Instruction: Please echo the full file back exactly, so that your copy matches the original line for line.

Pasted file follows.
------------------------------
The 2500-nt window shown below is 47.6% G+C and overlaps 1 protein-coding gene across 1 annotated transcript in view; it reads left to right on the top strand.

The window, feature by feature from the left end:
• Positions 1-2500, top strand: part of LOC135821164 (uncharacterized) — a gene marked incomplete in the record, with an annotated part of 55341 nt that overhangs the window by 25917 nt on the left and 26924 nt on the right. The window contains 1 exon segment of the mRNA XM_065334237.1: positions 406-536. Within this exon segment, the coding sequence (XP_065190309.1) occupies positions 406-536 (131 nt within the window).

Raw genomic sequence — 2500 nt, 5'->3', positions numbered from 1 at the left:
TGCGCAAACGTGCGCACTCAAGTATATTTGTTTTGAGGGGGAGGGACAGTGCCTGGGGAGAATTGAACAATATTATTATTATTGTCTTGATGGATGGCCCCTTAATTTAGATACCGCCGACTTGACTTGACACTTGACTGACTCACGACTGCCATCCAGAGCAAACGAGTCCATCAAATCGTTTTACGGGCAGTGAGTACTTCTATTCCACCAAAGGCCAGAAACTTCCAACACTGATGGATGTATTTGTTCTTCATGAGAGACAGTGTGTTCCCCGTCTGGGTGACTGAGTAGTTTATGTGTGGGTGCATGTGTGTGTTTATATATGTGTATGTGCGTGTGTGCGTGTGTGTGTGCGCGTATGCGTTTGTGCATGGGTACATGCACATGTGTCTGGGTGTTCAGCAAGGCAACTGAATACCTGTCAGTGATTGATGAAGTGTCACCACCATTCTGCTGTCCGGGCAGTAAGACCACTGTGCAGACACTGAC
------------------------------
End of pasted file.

The 2500-nt window shown below is 47.6% G+C and overlaps 1 protein-coding gene across 1 annotated transcript in view; it reads left to right on the top strand.

The window, feature by feature from the left end:
• Positions 1-2500, top strand: part of LOC135821164 (uncharacterized) — a gene marked incomplete in the record, with an annotated part of 55341 nt that overhangs the window by 25917 nt on the left and 26924 nt on the right. The window contains 1 exon segment of the mRNA XM_065334237.1: positions 406-536. Within this exon segment, the coding sequence (XP_065190309.1) occupies positions 406-536 (131 nt within the window).

Raw genomic sequence — 2500 nt, 5'->3', positions numbered from 1 at the left:
TGCGCAAACGTGCGCACTCAAGTATATTTGTTTTGAGGGGGAGGGACAGTGCCTGGGGAGAATTGAACAATATTATTATTATTGTCTTGATGGATGGCCCCTTAATTTAGATACCGCCGACTTGACTTGACACTTGACTGACTCACGACTGCCATCCAGAGCAAACGAGTCCATCAAATCGTTTTACGGGCAGTGAGTACTTCTATTCCACCAAAGGCCAGAAACTTCCAACACTGATGGATGTATTTGTTCTTCATGAGAGACAGTGTGTTCCCCGTCTGGGTGACTGAGTAGTTTATGTGTGGGTGCATGTGTGTGTTTATATATGTGTATGTGCGTGTGTGCGTGTGTGTGTGCGCGTATGCGTTTGTGCATGGGTACATGCACATGTGTCTGGGTGTTCAGCAAGGCAACTGAATACCTGTCAGTGATTGATGAAGTGTCACCACCATTCTGCTGTCCGGGCAGTAAGACCACTGTGCAGACACTGAC